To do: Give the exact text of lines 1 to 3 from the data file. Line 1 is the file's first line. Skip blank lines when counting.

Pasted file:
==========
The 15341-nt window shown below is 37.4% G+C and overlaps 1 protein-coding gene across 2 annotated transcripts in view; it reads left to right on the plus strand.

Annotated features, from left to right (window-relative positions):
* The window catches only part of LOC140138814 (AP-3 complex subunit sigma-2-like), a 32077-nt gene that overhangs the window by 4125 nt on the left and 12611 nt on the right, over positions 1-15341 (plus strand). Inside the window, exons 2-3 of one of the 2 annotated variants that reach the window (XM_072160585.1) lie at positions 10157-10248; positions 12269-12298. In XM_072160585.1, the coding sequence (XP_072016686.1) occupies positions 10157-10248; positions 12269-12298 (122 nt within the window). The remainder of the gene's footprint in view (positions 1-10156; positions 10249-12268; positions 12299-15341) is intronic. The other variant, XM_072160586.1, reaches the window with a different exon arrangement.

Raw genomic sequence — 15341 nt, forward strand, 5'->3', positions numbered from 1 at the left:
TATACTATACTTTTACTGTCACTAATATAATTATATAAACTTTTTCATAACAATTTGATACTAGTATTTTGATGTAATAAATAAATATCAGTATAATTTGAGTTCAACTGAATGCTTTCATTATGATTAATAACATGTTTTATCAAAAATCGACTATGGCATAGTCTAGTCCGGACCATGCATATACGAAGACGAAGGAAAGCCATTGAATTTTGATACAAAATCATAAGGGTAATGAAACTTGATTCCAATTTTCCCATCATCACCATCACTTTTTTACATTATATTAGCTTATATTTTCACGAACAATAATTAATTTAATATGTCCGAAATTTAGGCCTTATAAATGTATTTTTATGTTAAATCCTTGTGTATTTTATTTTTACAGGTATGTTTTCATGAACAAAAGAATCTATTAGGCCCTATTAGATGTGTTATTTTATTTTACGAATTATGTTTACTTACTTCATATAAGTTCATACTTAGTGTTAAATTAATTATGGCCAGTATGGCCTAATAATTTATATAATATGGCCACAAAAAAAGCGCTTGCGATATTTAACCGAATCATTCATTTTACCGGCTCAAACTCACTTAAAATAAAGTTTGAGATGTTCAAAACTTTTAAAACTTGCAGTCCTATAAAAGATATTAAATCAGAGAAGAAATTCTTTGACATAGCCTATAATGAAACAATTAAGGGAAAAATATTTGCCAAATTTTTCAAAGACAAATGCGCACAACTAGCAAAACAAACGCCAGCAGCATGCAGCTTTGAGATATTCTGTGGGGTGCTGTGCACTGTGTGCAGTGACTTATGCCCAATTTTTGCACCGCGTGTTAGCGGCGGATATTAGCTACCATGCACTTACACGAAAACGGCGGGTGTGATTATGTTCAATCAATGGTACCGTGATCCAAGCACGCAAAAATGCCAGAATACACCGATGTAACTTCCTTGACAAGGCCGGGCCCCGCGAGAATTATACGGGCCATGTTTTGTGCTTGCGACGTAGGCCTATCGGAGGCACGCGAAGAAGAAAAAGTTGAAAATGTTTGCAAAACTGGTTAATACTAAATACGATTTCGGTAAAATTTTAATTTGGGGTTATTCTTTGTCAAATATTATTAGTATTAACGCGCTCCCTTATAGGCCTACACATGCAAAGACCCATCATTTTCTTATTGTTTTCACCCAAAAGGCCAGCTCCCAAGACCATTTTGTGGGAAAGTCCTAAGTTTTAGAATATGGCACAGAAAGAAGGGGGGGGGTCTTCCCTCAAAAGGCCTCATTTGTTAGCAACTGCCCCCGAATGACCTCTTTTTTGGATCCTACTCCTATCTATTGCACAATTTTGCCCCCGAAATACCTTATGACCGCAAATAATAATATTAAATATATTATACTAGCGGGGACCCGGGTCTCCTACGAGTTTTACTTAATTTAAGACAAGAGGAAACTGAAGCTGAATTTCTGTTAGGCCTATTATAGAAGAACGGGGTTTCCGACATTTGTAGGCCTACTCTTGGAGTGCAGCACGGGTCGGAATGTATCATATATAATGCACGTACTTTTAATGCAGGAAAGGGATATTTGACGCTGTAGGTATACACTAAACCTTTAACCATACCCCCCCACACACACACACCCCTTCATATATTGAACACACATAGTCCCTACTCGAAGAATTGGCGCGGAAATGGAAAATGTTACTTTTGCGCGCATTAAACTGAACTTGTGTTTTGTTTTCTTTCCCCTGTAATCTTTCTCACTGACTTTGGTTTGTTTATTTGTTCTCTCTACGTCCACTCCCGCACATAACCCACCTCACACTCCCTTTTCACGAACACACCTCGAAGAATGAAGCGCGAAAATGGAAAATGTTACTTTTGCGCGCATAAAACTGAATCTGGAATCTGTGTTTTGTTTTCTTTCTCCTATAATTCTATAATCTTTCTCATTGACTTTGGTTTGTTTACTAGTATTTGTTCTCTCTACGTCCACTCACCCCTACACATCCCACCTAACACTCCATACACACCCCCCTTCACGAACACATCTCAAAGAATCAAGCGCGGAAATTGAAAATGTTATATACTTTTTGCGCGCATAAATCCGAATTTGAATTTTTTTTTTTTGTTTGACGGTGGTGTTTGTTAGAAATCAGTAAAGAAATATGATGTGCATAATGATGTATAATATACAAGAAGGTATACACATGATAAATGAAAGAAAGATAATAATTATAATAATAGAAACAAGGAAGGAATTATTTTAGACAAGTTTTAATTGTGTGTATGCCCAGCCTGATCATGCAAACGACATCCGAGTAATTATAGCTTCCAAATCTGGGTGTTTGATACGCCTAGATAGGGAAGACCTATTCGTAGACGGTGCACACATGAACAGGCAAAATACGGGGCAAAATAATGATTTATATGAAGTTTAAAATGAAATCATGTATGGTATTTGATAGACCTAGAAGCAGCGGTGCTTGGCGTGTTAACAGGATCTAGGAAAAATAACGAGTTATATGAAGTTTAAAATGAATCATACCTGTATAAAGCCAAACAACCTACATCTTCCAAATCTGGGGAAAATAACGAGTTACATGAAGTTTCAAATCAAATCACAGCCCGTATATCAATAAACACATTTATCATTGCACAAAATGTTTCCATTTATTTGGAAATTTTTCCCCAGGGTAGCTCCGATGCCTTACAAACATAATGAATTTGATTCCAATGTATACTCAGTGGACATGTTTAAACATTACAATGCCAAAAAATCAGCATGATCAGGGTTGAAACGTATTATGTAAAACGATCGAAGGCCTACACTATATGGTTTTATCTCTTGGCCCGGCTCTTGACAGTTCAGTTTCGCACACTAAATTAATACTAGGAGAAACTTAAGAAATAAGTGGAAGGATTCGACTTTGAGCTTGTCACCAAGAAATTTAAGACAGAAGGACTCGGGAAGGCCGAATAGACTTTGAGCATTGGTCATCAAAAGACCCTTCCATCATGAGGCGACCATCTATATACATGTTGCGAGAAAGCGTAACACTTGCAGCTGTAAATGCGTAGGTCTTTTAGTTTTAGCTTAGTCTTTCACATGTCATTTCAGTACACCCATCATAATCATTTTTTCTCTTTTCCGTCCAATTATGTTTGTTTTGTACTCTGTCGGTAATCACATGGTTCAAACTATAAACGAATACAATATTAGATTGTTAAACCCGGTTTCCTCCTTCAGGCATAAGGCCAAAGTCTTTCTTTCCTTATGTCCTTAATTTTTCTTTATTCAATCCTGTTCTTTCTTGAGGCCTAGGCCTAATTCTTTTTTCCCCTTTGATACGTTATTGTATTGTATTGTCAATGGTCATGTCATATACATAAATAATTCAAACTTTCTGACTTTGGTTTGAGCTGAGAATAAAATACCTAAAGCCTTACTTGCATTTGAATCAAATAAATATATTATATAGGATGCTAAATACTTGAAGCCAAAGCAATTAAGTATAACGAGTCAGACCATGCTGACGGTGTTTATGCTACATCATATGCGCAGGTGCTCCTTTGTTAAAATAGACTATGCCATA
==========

The 15341-nt window shown below is 37.4% G+C and overlaps 1 protein-coding gene across 2 annotated transcripts in view; it reads left to right on the plus strand.

Annotated features, from left to right (window-relative positions):
* The window catches only part of LOC140138814 (AP-3 complex subunit sigma-2-like), a 32077-nt gene that overhangs the window by 4125 nt on the left and 12611 nt on the right, over positions 1-15341 (plus strand). Inside the window, exons 2-3 of one of the 2 annotated variants that reach the window (XM_072160585.1) lie at positions 10157-10248; positions 12269-12298. In XM_072160585.1, the coding sequence (XP_072016686.1) occupies positions 10157-10248; positions 12269-12298 (122 nt within the window). The remainder of the gene's footprint in view (positions 1-10156; positions 10249-12268; positions 12299-15341) is intronic. The other variant, XM_072160586.1, reaches the window with a different exon arrangement.